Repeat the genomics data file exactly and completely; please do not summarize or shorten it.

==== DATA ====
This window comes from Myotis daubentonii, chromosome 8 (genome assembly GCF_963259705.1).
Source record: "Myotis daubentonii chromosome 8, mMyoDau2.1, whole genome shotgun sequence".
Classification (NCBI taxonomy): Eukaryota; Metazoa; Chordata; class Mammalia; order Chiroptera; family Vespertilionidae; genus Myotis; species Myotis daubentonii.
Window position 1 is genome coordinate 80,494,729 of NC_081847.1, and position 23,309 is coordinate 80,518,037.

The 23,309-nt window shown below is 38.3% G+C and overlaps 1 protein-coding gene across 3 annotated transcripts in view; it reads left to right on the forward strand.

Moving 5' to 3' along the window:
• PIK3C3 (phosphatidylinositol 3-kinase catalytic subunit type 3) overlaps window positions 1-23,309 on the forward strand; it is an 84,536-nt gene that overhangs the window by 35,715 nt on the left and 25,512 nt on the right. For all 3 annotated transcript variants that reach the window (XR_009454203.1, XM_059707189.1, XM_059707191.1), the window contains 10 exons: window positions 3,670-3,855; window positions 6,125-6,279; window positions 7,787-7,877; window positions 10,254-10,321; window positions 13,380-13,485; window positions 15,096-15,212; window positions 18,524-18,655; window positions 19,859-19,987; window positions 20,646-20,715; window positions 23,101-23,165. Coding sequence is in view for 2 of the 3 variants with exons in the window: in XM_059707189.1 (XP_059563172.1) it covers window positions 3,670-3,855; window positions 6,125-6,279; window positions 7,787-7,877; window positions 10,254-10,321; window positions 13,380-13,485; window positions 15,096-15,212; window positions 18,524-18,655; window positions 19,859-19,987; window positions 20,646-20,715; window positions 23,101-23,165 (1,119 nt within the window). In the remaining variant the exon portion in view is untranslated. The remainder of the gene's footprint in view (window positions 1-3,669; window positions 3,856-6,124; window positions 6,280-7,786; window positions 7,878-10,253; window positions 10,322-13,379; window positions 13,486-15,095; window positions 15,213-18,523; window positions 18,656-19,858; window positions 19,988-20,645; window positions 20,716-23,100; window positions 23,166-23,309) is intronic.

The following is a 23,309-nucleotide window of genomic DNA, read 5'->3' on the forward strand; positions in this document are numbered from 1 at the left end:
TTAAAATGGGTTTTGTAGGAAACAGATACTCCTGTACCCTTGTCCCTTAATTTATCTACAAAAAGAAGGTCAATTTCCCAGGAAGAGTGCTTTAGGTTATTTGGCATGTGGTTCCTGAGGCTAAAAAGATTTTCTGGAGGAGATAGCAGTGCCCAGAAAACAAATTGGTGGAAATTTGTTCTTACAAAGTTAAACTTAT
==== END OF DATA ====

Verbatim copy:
This window comes from Myotis daubentonii, chromosome 8 (genome assembly GCF_963259705.1).
Source record: "Myotis daubentonii chromosome 8, mMyoDau2.1, whole genome shotgun sequence".
Classification (NCBI taxonomy): Eukaryota; Metazoa; Chordata; class Mammalia; order Chiroptera; family Vespertilionidae; genus Myotis; species Myotis daubentonii.
Window position 1 is genome coordinate 80,494,729 of NC_081847.1, and position 23,309 is coordinate 80,518,037.

The 23,309-nt window shown below is 38.3% G+C and overlaps 1 protein-coding gene across 3 annotated transcripts in view; it reads left to right on the forward strand.

Moving 5' to 3' along the window:
• PIK3C3 (phosphatidylinositol 3-kinase catalytic subunit type 3) overlaps window positions 1-23,309 on the forward strand; it is an 84,536-nt gene that overhangs the window by 35,715 nt on the left and 25,512 nt on the right. For all 3 annotated transcript variants that reach the window (XR_009454203.1, XM_059707189.1, XM_059707191.1), the window contains 10 exons: window positions 3,670-3,855; window positions 6,125-6,279; window positions 7,787-7,877; window positions 10,254-10,321; window positions 13,380-13,485; window positions 15,096-15,212; window positions 18,524-18,655; window positions 19,859-19,987; window positions 20,646-20,715; window positions 23,101-23,165. Coding sequence is in view for 2 of the 3 variants with exons in the window: in XM_059707189.1 (XP_059563172.1) it covers window positions 3,670-3,855; window positions 6,125-6,279; window positions 7,787-7,877; window positions 10,254-10,321; window positions 13,380-13,485; window positions 15,096-15,212; window positions 18,524-18,655; window positions 19,859-19,987; window positions 20,646-20,715; window positions 23,101-23,165 (1,119 nt within the window). In the remaining variant the exon portion in view is untranslated. The remainder of the gene's footprint in view (window positions 1-3,669; window positions 3,856-6,124; window positions 6,280-7,786; window positions 7,878-10,253; window positions 10,322-13,379; window positions 13,486-15,095; window positions 15,213-18,523; window positions 18,656-19,858; window positions 19,988-20,645; window positions 20,716-23,100; window positions 23,166-23,309) is intronic.

The following is a 23,309-nucleotide window of genomic DNA, read 5'->3' on the forward strand; positions in this document are numbered from 1 at the left end:
TTAAAATGGGTTTTGTAGGAAACAGATACTCCTGTACCCTTGTCCCTTAATTTATCTACAAAAAGAAGGTCAATTTCCCAGGAAGAGTGCTTTAGGTTATTTGGCATGTGGTTCCTGAGGCTAAAAAGATTTTCTGGAGGAGATAGCAGTGCCCAGAAAACAAATTGGTGGAAATTTGTTCTTACAAAGTTAAACTTAT